Factors Affecting Markets

Downbeat Jobs Data Pressure Stocks

Major indexes in the stock market fell this week. Despite 90000 plus jobs created this month, stocks had a hard time keeping up with analyst expectations. Experts contribute the bearish week in the market on a combination of record high closing prices for oil, job growth falling about 60000 jobs short of estimates, and a slip in consumer confidence. Like a regression analysis: log stock market= b0 +b1log oil price+ b2 (estimated job growth – actual job growth) + b3 log consumer confidence + u, experts suggest these three variables are greatly responsible for the lack of performance this week.

The anticipation for a growing market may back fire causing large sell offs if anticipated oil prices and job rates don’t reach their suggested levels.

source: http//www.msnbc.msn.com/id/3686270/


Bryce Larkin said...

I know that the oil prices are causing many problems in the economy, but I don't know if it could cause the stock market go down. The high oil prices could raise the unemployment rate. The stock market is so diverse, I do not think the oil prices could make the market fall.

John West said...

Oil affects every part of our economy, including the recent slide in the market. Jobs are won and lost with respect to current oil prices. This loss or creation of jobs is in-part a major player in what happens in the market. When companies are paying higher oil prices, they are less apt to hire more employees and may even have to make staff cuts. This has a cyclical effect on other people because their friends and neighbors are losing jobs and this makes them bearish in the market. If oil prices ever come down or find a stabilty point, the market will respond favorably.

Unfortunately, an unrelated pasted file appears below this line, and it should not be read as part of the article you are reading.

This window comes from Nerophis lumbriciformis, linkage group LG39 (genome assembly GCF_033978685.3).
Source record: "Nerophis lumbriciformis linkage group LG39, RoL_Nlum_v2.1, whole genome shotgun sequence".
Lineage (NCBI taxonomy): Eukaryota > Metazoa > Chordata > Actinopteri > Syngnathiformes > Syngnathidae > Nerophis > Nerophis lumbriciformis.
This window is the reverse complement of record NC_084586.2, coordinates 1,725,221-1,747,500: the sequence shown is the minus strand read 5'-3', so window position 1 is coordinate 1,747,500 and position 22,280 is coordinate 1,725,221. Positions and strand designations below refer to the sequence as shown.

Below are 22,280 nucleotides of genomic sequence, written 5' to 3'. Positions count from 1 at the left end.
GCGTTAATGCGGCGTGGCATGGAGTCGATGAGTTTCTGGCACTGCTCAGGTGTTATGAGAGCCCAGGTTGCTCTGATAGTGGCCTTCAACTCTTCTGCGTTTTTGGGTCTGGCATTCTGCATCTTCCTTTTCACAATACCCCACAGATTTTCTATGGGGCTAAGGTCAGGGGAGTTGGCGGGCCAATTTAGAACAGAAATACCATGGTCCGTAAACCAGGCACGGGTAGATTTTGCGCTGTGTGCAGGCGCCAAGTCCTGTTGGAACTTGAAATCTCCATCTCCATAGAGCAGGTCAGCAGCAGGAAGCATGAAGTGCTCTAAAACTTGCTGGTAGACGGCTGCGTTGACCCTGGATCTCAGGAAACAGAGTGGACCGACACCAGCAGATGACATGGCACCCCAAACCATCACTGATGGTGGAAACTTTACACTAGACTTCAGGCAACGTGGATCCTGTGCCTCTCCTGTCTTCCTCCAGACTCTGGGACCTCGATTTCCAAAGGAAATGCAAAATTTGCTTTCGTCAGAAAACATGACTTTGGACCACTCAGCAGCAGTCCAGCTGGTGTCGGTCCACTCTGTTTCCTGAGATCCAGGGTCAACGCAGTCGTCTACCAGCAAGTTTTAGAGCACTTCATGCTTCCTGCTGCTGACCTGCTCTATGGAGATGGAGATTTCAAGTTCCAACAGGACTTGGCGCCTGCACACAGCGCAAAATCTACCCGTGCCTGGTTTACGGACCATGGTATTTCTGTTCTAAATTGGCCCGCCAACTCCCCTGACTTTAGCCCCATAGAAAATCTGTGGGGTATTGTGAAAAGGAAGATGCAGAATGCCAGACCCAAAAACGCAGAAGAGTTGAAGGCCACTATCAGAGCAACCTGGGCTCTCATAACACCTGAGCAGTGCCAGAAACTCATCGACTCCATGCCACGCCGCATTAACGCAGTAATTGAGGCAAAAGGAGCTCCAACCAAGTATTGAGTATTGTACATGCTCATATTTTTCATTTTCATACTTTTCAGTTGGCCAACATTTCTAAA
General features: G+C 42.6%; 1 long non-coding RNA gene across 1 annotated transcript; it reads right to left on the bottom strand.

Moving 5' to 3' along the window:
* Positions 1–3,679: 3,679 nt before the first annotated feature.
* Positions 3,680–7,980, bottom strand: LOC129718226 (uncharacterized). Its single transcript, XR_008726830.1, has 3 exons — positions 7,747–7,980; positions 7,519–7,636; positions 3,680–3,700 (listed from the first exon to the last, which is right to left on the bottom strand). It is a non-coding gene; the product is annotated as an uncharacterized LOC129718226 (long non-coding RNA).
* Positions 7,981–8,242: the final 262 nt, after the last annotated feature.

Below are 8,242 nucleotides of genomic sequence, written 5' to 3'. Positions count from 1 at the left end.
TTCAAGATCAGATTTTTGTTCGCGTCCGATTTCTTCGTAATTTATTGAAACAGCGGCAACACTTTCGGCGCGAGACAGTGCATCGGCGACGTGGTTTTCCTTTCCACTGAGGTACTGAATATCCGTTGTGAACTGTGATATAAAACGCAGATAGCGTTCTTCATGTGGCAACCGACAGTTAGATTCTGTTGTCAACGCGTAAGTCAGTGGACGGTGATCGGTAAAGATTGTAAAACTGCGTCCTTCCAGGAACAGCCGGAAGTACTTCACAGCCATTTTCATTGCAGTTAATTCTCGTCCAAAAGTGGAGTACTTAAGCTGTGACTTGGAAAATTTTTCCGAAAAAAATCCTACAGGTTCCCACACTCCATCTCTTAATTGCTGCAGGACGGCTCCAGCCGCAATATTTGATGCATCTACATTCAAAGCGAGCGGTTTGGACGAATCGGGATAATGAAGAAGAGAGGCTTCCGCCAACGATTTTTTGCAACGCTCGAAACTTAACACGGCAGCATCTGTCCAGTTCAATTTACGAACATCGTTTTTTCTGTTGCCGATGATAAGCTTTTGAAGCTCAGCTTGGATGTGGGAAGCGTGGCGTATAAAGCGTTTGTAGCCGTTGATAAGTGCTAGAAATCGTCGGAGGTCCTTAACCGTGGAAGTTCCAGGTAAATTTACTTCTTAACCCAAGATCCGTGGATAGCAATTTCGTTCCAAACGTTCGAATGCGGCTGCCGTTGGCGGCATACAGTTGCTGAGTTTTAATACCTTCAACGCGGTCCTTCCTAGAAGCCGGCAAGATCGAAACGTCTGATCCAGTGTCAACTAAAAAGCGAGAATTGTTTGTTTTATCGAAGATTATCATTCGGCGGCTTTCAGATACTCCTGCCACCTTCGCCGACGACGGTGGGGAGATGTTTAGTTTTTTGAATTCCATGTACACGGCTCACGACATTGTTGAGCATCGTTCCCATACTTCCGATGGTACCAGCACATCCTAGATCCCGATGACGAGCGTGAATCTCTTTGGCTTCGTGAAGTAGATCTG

Maudi said...

With the market changing day to day based upon expectations, it is hard to know from one day to the next whether or not the market will be up or down. The key is to not worry about the short term but rather look at the big picture and whether or not the market has a trend.Once you find the trend follow it until the wind changes.

Dr. Tufte said...

This is a good post because Steve has chosen to include a hypothetical regression as an explanation of the media's backstory on the stock market for this week.

But, the fact is that such a regression will show no effect from those variables on stock prices. None whatsoever!

There is no problem with the data or methodology. What this means is that the stories that they tell on the media along the lines of "the stock market dropped today because President Bush blew his nose" have no foundation.

The saving grace of this nonsense is that it is just that. These media opinions are so far from being correct that 1) they carry no information about why the market did move, and 2) they carry no information about why the market didn't move. This makes them a form of cheap talk. You may as well tune in to Everybody Loves Raymond for your stock tips. Fortunately, it's harmless.

Stock prices follow a certain mathematical process known as a martingale. Martingales are unpredictable. The efficient markets hypothesis implies that we shouldn't be surprised by this result.